This year, the annual Pan-Mass Challenge (PMC) will take place on Aug. 5 and 6, and local riders are getting in shape for the event.
Cyclists from across the country will be participating in the bike-a-thon, which ranges from 25 to 192 miles, depending on the route. Among those riding this year are Chatham residents Paul Potash and Al Etre and Harwich residents Jennifer Hastings, Melissa Morse and Steven Conner.
The PMC has helped to raise tremendous funds for cancer research and treatment at the Dana-Farber Cancer Institute since 1980. Last year, they raised an impressive $47 million.
For those involved, the challenge is a deeply personal event. Chatham resident Al Etre is a paraplegic who is also currently battling prostate cancer. He participated in the PMC in 2010, 2011 and 2013, and will be riding again this year alongside his best friend and supporter Mike Sirece.
While being treated at the Spaulding Rehabilitation Center, Etre’s friends and family surprised him with a tadpole bike, specifically designed for paraplegics to use. “That’s what got me started back on the bicycle,” Etre said. Despite also receiving radiation treatment for his cancer, Etre finds motivation from other riders. “There’s one guy who has one leg he lost to cancer,” he said. “I was riding and he would pass me and it would be so inspirational.”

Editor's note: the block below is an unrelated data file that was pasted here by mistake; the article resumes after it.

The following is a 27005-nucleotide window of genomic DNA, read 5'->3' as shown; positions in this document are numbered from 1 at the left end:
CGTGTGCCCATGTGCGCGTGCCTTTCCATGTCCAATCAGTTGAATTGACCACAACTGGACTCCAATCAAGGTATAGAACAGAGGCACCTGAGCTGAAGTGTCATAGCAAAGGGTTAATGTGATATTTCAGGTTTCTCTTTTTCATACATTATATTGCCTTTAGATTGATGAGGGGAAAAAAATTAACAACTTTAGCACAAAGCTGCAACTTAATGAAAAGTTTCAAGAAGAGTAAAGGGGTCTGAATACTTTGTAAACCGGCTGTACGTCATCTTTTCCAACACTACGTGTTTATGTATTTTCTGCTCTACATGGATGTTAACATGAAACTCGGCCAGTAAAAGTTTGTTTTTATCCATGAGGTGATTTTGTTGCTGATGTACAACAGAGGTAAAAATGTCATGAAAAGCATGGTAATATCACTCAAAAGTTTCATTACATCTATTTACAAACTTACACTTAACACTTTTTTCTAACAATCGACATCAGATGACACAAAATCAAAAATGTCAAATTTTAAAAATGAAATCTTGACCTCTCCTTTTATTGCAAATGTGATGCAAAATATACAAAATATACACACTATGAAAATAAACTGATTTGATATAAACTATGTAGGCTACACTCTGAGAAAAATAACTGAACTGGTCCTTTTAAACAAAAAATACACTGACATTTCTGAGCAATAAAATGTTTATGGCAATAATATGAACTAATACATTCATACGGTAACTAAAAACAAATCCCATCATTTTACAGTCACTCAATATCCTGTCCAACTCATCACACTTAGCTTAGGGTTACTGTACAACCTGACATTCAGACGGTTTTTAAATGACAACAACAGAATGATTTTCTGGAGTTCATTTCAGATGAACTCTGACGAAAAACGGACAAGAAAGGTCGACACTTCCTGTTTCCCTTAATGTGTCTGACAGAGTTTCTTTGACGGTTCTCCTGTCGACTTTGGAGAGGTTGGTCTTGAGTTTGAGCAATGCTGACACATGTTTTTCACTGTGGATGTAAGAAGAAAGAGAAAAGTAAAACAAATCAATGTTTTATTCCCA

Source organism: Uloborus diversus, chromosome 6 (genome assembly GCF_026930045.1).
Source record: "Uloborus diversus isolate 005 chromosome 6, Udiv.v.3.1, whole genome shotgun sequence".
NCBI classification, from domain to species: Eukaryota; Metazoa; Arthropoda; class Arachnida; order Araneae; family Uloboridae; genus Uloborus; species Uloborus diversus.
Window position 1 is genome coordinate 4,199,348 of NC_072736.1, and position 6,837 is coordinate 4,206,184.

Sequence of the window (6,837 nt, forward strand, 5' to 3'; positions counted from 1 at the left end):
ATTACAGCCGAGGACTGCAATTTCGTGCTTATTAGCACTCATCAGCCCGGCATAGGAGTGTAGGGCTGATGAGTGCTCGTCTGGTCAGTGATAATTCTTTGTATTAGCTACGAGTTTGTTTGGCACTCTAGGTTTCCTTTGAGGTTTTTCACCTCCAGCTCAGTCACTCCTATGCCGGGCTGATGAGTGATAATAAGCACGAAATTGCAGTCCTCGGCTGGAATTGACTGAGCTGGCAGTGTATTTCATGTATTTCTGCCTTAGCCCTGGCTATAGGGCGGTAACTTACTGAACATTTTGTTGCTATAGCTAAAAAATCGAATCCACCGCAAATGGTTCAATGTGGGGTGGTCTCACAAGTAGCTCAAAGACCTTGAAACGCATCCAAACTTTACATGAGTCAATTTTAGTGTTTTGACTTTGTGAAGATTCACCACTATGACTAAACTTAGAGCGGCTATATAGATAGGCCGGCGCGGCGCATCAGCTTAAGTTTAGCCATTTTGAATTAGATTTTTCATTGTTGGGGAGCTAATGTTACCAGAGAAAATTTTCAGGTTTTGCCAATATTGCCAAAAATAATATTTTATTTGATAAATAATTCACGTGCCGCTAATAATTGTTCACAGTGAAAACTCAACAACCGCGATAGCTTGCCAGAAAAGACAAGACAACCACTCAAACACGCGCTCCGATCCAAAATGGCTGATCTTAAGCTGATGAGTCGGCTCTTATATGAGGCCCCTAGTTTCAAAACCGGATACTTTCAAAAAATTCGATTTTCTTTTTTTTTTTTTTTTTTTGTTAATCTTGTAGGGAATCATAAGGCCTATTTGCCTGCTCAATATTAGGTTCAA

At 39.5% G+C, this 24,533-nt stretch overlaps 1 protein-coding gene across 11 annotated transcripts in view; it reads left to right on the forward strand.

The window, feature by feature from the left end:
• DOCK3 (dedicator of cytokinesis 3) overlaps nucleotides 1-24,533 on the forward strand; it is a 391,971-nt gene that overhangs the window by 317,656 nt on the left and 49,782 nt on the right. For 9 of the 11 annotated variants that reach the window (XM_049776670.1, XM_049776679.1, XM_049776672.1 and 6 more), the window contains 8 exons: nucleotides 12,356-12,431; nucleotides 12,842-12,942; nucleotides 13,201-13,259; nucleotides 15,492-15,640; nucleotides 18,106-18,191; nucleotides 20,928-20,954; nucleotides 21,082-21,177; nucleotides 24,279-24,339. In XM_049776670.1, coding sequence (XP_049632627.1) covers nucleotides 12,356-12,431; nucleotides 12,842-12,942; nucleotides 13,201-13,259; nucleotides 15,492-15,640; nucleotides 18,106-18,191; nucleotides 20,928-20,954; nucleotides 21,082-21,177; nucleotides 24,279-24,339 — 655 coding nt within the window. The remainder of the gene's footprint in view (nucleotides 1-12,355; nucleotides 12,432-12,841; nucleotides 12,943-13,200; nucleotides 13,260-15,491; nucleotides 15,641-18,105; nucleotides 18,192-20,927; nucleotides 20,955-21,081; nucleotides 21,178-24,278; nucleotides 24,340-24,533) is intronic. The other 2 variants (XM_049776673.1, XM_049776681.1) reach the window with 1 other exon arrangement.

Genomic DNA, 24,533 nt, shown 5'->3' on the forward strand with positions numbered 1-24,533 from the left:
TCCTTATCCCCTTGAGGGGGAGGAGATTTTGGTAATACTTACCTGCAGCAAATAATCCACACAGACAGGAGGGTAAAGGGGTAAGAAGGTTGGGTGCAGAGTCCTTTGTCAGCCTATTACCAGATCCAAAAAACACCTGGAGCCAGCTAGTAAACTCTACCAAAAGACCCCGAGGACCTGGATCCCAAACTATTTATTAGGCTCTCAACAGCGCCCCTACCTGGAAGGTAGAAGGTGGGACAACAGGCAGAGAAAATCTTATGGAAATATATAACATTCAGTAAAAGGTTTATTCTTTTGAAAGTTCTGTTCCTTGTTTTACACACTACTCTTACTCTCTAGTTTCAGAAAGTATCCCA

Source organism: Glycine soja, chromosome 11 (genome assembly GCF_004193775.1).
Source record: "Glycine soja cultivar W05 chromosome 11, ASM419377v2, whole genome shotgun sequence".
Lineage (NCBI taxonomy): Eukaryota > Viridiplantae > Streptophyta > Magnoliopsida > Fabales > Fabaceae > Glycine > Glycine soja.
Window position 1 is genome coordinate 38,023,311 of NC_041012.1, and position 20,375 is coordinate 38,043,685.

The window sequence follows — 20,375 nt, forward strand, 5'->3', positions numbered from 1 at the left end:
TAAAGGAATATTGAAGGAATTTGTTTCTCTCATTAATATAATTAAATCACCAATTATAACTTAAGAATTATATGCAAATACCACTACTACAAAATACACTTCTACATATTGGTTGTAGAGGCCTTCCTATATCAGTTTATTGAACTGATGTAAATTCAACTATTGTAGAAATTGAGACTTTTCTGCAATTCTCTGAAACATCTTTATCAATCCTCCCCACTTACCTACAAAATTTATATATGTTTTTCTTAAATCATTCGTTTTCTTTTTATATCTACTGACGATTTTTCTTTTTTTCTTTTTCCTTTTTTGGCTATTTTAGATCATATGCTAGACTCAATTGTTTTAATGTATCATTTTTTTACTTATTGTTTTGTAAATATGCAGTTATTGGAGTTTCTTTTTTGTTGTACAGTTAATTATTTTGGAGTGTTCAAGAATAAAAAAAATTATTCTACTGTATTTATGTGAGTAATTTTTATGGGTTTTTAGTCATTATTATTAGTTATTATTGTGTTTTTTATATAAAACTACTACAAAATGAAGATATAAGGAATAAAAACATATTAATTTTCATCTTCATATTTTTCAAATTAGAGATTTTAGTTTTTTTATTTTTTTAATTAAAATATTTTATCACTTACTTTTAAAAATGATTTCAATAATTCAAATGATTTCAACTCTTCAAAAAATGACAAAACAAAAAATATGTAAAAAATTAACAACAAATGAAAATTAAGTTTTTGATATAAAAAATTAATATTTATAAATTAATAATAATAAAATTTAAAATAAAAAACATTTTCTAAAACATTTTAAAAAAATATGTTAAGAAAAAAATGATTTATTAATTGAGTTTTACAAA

Paul Potash, another Chatham resident, will be participating in this year’s PMC for the 21st time. Like Etre, the cause is a personal one to him. “I had skin cancer. It was just minor, so I consider myself lucky. There are a lot of people that aren’t as fortunate,” Potash said. Within the PMC, Potash is a part of a team called the Patriot Platelet Peddlers, sponsored by the New England Patriots football team.
“The hard part’s raising the money”, Potash explained. In order to ride, each participant must raise between $500 and $7,800 from sponsors, depending on their route.
Melissa Morse, a resident of Harwich, will be riding in this year’s PMC for the third consecutive time. A breast cancer survivor and former patient of Dana Farber, Morse said that the challenge is an incredible example of the resiliency of the human body. “It’s a cause that’s very near and dear to my heart”, she said. “I thank the community. That is one thing that is very emotional every year.”
Frequent stops will be made for food and water, and medical assistance and bike repairs will be on hand for the riders. As it spans two days, all participants will stay overnight in previously arranged accommodation. There will be three starting lines located in Sturbridge, Wellesley and Bourne, and five finish lines in Bourne, Wellesley, Foxboro and two in Provincetown.
This year’s goal is to raise $48 million; one million more than was raised last year. For more information, visit www.pmc.org
On Saturday, participants will set out on their bikes with an even greater common goal in mind: to put a stop to cancer, once and for all.